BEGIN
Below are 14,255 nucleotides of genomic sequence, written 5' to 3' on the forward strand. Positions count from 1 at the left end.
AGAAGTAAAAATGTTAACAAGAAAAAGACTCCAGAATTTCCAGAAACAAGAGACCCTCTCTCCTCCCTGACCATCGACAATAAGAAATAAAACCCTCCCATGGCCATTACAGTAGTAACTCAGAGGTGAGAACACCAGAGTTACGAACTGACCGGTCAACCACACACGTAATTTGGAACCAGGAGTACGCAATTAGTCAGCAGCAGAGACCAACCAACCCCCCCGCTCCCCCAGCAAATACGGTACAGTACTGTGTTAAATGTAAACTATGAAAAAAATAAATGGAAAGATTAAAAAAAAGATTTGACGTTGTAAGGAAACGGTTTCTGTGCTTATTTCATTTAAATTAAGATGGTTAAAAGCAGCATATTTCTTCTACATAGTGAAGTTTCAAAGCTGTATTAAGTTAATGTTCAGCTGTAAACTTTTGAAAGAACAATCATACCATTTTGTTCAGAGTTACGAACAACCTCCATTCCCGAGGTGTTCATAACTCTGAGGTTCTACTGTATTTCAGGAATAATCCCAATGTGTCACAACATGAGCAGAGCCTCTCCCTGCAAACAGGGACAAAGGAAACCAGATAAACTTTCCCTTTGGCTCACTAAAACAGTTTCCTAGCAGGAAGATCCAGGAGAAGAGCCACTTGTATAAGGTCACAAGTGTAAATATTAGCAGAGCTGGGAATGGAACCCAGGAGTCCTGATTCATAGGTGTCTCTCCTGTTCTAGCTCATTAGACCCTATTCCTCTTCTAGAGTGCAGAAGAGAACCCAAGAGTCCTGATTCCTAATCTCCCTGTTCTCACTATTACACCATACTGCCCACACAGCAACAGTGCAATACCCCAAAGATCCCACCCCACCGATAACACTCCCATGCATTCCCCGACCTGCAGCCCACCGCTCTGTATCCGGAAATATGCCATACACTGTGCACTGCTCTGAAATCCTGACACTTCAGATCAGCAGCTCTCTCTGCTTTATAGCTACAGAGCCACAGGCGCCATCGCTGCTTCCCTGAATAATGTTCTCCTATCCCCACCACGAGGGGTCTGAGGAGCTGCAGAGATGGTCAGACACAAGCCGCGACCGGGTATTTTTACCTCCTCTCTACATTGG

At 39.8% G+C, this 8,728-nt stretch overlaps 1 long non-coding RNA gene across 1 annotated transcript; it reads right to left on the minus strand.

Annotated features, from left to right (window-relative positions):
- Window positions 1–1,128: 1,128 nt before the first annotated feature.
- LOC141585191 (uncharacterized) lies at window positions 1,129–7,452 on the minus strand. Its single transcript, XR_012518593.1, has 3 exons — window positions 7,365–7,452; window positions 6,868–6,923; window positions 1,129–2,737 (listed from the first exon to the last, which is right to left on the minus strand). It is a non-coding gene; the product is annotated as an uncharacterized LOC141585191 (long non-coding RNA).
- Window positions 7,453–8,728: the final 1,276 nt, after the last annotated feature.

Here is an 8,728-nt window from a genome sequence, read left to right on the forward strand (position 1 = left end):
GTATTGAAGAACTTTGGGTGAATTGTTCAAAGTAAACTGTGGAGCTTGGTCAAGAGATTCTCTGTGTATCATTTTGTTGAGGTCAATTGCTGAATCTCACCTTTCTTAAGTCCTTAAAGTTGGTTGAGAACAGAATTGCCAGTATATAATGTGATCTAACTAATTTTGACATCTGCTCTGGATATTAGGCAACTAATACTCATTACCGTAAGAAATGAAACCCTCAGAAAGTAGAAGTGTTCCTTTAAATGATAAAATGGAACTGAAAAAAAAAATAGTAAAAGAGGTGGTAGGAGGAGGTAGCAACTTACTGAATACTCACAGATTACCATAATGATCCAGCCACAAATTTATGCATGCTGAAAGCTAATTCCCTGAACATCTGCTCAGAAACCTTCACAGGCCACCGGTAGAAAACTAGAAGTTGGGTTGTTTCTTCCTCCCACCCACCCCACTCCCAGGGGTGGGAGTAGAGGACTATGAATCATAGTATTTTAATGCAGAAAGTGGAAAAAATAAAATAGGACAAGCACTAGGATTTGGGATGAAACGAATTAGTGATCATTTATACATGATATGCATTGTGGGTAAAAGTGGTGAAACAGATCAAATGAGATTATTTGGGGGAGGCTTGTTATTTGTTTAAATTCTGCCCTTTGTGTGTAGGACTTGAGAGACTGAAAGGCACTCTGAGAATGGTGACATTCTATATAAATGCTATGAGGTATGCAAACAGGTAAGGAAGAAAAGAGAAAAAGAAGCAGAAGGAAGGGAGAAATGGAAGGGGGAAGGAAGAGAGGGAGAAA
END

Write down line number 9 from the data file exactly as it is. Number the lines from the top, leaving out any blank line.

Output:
GTATTGAAGAACTTTGGGTGAATTGTTCAAAGTAAACTGTGGAGCTTGGTCAAGAGATTCTCTGTGTATCATTTTGTTGAGGTCAATTGCTGAATCTCACCTTTCTTAAGTCCTTAAAGTTGGTTGAGAACAGAATTGCCAGTATATAATGTGATCTAACTAATTTTGACATCTGCTCTGGATATTAGGCAACTAATACTCATTACCGTAAGAAATGAAACCCTCAGAAAGTAGAAGTGTTCCTTTAAATGATAAAATGGAACTGAAAAAAAAAATAGTAAAAGAGGTGGTAGGAGGAGGTAGCAACTTACTGAATACTCACAGATTACCATAATGATCCAGCCACAAATTTATGCATGCTGAAAGCTAATTCCCTGAACATCTGCTCAGAAACCTTCACAGGCCACCGGTAGAAAACTAGAAGTTGGGTTGTTTCTTCCTCCCACCCACCCCACTCCCAGGGGTGGGAGTAGAGGACTATGAATCATAGTATTTTAATGCAGAAAGTGGAAAAAATAAAATAGGACAAGCACTAGGATTTGGGATGAAACGAATTAGTGATCATTTATACATGATATGCATTGTGGGTAAAAGTGGTGAAACAGATCAAATGAGATTATTTGGGGGAGGCTTGTTATTTGTTTAAATTCTGCCCTTTGTGTGTAGGACTTGAGAGACTGAAAGGCACTCTGAGAATGGTGACATTCTATATAAATGCTATGAGGTATGCAAACAGGTAAGGAAGAAAAGAGAAAAAGAAGCAGAAGGAAGGGAGAAATGGAAGGGGGAAGGAAGAGAGGGAGAAA